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Samsung Allegedly Using AI to Fabricate Moon Photos

Are Samsung’s Moon Photos Fake? Reddit User Claims So

A recent Reddit post has called out Samsung’s pictures of the moon, claiming that they are fake. The images, which have been popular with Samsung users for their high level of detail, were tested by a user of the platform who created a purposely blurry photo of the moon and displayed it on a computer screen. The screen was then photographed using a Samsung Galaxy S23 Ultra device. The resulting image was sharp and showed detailed images of the moon that weren’t present in the original photo. While Samsung has denied accusations of image overlaying or texture effects, it has admitted to using AI to detect the moon and enhance details by reducing blur and noise.


The Importance and Complexity of Image Processing

The controversy highlights the importance and complexity of image processing, especially as computational techniques become more prevalent. It raises questions about what constitutes a “fake” photo in the age of digital photography and computational enhancements. The concept of “fakeness” is a spectrum rather than a binary “fake” or “not fake” image, and the use of computational techniques blurs the line between “optically captured” and “software-generated” data.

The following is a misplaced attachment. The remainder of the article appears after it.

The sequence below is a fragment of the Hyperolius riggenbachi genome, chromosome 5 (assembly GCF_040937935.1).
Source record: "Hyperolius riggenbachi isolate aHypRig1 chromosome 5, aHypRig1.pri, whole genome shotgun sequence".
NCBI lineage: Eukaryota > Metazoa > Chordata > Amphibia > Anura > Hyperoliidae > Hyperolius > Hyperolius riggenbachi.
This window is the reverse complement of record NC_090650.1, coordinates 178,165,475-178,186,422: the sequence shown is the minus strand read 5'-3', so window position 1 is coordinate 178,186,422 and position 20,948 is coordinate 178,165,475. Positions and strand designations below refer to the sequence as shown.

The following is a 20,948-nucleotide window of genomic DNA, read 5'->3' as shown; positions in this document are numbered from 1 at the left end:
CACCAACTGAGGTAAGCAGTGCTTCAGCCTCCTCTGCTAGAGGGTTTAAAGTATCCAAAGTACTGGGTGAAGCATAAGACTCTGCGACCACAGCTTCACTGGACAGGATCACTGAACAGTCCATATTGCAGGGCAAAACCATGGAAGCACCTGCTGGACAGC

Is Samsung’s Process More Intrusive?

The article suggests that Samsung’s process is more intrusive than upscaling blurry details using AI, as it creates new details that were not present in the original photo. This process produces a generated image rather than a photograph, and some may consider it to be “fake.” The viral appeal of Samsung’s moon photography has made it a convenient application for computational photography, and Samsung’s failure to explain the feature has allowed people to believe that it is a physics-defying optical zoom.

The Future of Computational Photography

As computational techniques become more common and applied more widely, the line between “real” and “fake” photos will become even harder to tread on. The future may see the use of “detail improvement engines” on all sorts of data, such as faces and landmarks, to produce high-quality photos. In time, people may forget that images produced using computational enhancements were ever considered “fake.”

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